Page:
India’s First Indigenous Aircraft Carrier The Vikrant Begins Basin Trials

India’s first locally-made aircraft carrier, the future INS Vikrant, is set to begin initial Basin Trials for its equipment and systems this month after an initial delay caused by the COVID-19 pandemic, with sea trials scheduled for December of this year. 

The warship commonly known as the Indigenous Aircraft Carrier 1 (IAC-1) was initially scheduled to begin sea trials early this year, but then rescheduled to begin its basin trials phase in September. If no further delays occur, the IAC-1 is expected to be commissioned into the Indian Navy by the end of next year.

Admiral Karambir Singh, Chief of Naval Staff, paid the Cochin Shipyard in Kochi where the IAC-1 is undergoing construction during his visit to the Southern Naval Command headquarters mid-September where he reviewed the project’s progress amidst rising tensions with neighboring China.

Having completed its harbor trials back in August, basin trials will be testing the future INS Vikrant’s propulsion, transmission, and shafting systems, according to sources close to its development. Officials remain quiet on its progress, however.

The future INS Vikrant was undocked in 2015, two years after its launch in 2013 (Indian Navy photo)

An additional possible cause of delay could be an incident where computer hardware components fitted on the IAC-1 as part of its systems were stolen back in September. Authorities have arrested two suspects and recovered 19 out of the 20 stolen components, but have not commented on motives or the incident’s impact on the construction of the warship.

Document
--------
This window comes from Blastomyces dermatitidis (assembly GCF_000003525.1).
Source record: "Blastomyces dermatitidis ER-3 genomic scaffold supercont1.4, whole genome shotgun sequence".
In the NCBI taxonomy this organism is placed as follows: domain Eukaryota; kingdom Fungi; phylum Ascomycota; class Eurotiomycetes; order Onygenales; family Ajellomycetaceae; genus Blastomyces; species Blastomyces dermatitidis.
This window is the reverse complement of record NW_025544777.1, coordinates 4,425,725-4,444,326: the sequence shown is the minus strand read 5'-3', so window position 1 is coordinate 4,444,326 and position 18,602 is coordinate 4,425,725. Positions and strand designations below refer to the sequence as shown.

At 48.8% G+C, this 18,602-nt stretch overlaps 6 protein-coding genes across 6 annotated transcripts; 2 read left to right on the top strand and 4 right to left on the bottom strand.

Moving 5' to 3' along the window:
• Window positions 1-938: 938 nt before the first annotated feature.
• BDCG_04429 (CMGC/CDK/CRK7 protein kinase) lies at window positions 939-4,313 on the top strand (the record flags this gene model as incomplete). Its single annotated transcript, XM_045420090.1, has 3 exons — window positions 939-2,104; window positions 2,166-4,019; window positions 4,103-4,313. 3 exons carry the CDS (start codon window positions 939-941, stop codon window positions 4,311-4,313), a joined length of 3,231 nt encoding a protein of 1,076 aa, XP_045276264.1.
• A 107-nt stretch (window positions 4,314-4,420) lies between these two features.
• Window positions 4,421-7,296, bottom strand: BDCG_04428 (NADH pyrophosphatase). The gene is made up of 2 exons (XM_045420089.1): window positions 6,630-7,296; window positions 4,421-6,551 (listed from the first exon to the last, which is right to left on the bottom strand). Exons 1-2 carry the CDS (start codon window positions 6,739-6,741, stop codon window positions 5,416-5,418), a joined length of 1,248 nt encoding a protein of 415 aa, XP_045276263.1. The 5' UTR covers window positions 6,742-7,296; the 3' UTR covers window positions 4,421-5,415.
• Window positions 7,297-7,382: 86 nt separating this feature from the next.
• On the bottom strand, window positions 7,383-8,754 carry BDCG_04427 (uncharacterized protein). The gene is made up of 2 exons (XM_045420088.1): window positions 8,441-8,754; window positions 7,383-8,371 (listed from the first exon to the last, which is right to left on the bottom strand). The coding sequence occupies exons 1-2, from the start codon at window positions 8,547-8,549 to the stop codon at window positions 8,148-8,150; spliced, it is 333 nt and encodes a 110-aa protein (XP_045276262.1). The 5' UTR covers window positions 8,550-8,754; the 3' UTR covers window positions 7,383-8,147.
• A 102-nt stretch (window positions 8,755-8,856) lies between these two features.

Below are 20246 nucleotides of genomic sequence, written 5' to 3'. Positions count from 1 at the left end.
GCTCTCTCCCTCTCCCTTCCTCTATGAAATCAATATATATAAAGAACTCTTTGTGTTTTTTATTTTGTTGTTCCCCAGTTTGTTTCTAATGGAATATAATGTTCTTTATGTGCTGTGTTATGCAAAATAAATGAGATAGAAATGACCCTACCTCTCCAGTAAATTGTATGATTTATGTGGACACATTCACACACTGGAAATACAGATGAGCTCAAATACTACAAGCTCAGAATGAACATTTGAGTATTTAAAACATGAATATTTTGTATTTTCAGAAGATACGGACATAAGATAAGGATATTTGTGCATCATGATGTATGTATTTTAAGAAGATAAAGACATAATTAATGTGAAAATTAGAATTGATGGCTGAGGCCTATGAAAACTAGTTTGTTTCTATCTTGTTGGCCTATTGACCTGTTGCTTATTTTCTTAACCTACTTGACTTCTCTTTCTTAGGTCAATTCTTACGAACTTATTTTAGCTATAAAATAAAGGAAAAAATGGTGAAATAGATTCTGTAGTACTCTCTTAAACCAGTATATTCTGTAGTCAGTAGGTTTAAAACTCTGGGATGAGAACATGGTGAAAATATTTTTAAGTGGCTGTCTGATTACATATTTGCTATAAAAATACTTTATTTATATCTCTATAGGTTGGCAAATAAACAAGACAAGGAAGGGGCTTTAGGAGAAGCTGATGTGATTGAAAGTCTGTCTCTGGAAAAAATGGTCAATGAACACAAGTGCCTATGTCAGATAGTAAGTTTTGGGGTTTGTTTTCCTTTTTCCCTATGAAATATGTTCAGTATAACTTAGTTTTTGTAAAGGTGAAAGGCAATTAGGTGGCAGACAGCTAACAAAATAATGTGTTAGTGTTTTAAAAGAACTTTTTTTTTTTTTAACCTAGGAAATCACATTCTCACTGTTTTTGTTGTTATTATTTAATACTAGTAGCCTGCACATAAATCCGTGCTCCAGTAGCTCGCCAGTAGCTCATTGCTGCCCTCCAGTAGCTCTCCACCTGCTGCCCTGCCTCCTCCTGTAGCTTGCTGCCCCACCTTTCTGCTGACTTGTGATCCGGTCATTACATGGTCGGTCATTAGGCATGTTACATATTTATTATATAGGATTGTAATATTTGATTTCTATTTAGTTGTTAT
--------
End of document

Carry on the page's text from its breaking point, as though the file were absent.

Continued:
The IAT-1 is 262 meters (860 feet) long and 60 meters (200) wide with a displacement of roughly 40,000 metric tons. It has a Short Take-Off, Barrier Arrested Recovery (STOBAR) deck design, with a sloped ski-jump runway. This design will allow it to house non-VTOL (vertical take-off and landing) aircraft, but will be limited to lighter fighters such as the MiG-29K, which it’s planned to carry up to thirty of, along with 10 helicopters.

India’s pursuit of greater naval capabilities is in part to counterbalance the increasing Chinese influence in the Indian ocean, which now operates two aircraft carriers with the third estimated to be completed around the same time as the IAC-1. China’s first indigenous aircraft entered service last year whilst being launched a full five years later than its Indian counterpart, which raises questions about India’s ability to successfully produce and maintain the carrier.